Dr. Steven Bratman, a general physician and contributor to the natural eating movement, first coined the term orthorexia nervosa in 1997. The disorder is defined as a pathological obsession for biologically pure foods. This fixation on a healthy diet and intense fear of eating anything contaminated can result in elimination of entire food categories, malnutrition, weight loss, and intense social isolation. It is important to note that the desire to eat healthy goods is not pathological itself; the disorder lies in the obsessive, persistent approach to diet along with the withdrawal from life this food habit causes. Orthorexics dedicate a large amount of time to the planning, purchase, preparation, and consumption of food considered to be healthy. Their eating behavior generates a feeling of superiority, and they may refuse to eat away from their home. Ultimately the quality of food consumed is more highly valued than social relationships, personal values, or career plans. Although the term has existed for almost twenty years, studies on orthorexia are not sufficient enough for it to have valid diagnostic criteria. Therefore, it is not included in the DSM or ICD-10. Two diagnostic tools do exist, Bratman’s Orthorexia Test (BOT) and the ORTO-15; however, there is a need for increased reliability in these instruments to allow for a more thorough investigation of the disorder.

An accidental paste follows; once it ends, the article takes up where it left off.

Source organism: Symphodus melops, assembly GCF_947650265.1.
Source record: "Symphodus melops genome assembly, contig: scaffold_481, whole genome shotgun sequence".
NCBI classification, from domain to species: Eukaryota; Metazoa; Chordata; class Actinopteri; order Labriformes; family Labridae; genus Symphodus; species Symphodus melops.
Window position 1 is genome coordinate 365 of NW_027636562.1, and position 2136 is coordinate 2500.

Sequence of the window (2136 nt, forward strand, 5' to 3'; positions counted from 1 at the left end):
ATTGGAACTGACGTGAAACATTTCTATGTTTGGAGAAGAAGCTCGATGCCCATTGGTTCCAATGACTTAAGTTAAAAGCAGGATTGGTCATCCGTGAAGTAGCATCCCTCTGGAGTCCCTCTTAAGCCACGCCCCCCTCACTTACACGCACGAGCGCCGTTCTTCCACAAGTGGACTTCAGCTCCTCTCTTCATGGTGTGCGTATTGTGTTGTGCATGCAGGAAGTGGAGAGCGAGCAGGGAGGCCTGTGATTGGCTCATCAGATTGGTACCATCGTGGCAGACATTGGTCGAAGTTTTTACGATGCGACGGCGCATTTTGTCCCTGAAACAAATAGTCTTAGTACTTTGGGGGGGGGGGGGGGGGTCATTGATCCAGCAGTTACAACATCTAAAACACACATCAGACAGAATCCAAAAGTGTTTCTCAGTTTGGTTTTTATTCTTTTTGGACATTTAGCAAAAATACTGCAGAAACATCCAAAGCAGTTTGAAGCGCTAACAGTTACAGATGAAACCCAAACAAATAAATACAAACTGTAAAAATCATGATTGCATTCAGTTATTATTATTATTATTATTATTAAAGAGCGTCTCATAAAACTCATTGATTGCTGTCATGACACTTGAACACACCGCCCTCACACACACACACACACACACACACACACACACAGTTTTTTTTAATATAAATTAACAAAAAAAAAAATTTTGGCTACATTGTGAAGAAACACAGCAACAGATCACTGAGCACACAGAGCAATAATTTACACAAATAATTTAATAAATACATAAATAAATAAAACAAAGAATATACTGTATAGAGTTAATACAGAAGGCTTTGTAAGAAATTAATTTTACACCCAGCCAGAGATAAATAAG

Orthorexia in comparison to anorexia nervosa
Patients with orthorexia, like those with anorexia, give food an immensely disproportionate place in the scheme of life. Orthorexics and anorexics share obsessive personality traits as well as the denial of feelings, conflicts, and bodily signs of fatigue and weakness. Despite these similarities, there are key distinctions between the two disorders.
In order to treat orthorexia, a multidisciplinary team must be in place. This team should include physicians, dietitians, and therapists. Clinicians should work with orthorexic patients to help them realize their behavior is problematic, learn to eat without becoming obsessive, and understand that overall health is determined by more than the quality of food consumed. On the one hand, treatment can be difficult because those with orthorexia may reject weight-gain aids due to their artifical ingredients or medications because they consider them to be unnatural. On the other hand, patients with orthorexia tend to respond better to treatment than other eating disorder patients due to their concern about their health and self-care.
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Ramacciotti, C. E., Perrone, P., Coli, E., Burgalassi, A., Conversano, C., Massimetti, G., & Dell’Osso, L. (2011). Orthorexia nervosa in the general population: A preliminary screening using a self-administered questionnaire (ORTO-15). Eating and Weight Disorders- Studies on Anorexia, Bulimia, and Obesity, 16(2).